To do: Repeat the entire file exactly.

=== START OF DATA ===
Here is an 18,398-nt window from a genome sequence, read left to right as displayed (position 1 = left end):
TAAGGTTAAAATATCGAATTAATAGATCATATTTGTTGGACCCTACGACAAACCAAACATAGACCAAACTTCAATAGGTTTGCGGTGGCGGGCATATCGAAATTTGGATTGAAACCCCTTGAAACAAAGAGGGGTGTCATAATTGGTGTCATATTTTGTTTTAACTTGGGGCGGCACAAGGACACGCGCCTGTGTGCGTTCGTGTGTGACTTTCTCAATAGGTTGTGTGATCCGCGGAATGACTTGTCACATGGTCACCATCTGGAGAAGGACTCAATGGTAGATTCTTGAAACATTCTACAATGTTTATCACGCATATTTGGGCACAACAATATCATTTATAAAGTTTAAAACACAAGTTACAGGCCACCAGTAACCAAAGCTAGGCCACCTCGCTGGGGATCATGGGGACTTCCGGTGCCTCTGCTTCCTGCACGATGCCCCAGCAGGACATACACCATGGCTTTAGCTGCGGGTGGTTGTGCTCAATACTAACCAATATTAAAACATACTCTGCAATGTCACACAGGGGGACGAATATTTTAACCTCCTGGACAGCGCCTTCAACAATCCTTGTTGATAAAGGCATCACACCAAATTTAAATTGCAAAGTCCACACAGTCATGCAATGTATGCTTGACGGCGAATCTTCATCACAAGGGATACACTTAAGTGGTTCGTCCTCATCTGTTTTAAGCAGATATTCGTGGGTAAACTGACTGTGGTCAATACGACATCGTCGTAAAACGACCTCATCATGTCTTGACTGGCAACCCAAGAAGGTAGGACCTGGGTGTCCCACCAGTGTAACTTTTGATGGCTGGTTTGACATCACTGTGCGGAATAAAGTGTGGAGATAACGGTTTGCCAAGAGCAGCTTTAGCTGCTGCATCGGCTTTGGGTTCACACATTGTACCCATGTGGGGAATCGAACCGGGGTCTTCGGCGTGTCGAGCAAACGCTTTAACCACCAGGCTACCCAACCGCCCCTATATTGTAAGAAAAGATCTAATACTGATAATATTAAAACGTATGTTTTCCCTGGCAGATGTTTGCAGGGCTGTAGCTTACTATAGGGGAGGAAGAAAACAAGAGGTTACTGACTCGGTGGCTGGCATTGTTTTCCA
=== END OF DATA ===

Here is an 18,398-nt window from a genome sequence, read left to right as displayed (position 1 = left end):
TAAGGTTAAAATATCGAATTAATAGATCATATTTGTTGGACCCTACGACAAACCAAACATAGACCAAACTTCAATAGGTTTGCGGTGGCGGGCATATCGAAATTTGGATTGAAACCCCTTGAAACAAAGAGGGGTGTCATAATTGGTGTCATATTTTGTTTTAACTTGGGGCGGCACAAGGACACGCGCCTGTGTGCGTTCGTGTGTGACTTTCTCAATAGGTTGTGTGATCCGCGGAATGACTTGTCACATGGTCACCATCTGGAGAAGGACTCAATGGTAGATTCTTGAAACATTCTACAATGTTTATCACGCATATTTGGGCACAACAATATCATTTATAAAGTTTAAAACACAAGTTACAGGCCACCAGTAACCAAAGCTAGGCCACCTCGCTGGGGATCATGGGGACTTCCGGTGCCTCTGCTTCCTGCACGATGCCCCAGCAGGACATACACCATGGCTTTAGCTGCGGGTGGTTGTGCTCAATACTAACCAATATTAAAACATACTCTGCAATGTCACACAGGGGGACGAATATTTTAACCTCCTGGACAGCGCCTTCAACAATCCTTGTTGATAAAGGCATCACACCAAATTTAAATTGCAAAGTCCACACAGTCATGCAATGTATGCTTGACGGCGAATCTTCATCACAAGGGATACACTTAAGTGGTTCGTCCTCATCTGTTTTAAGCAGATATTCGTGGGTAAACTGACTGTGGTCAATACGACATCGTCGTAAAACGACCTCATCATGTCTTGACTGGCAACCCAAGAAGGTAGGACCTGGGTGTCCCACCAGTGTAACTTTTGATGGCTGGTTTGACATCACTGTGCGGAATAAAGTGTGGAGATAACGGTTTGCCAAGAGCAGCTTTAGCTGCTGCATCGGCTTTGGGTTCACACATTGTACCCATGTGGGGAATCGAACCGGGGTCTTCGGCGTGTCGAGCAAACGCTTTAACCACCAGGCTACCCAACCGCCCCTATATTGTAAGAAAAGATCTAATACTGATAATATTAAAACGTATGTTTTCCCTGGCAGATGTTTGCAGGGCTGTAGCTTACTATAGGGGAGGAAGAAAACAAGAGGTTACTGACTCGGTGGCTGGCATTGTTTTCCA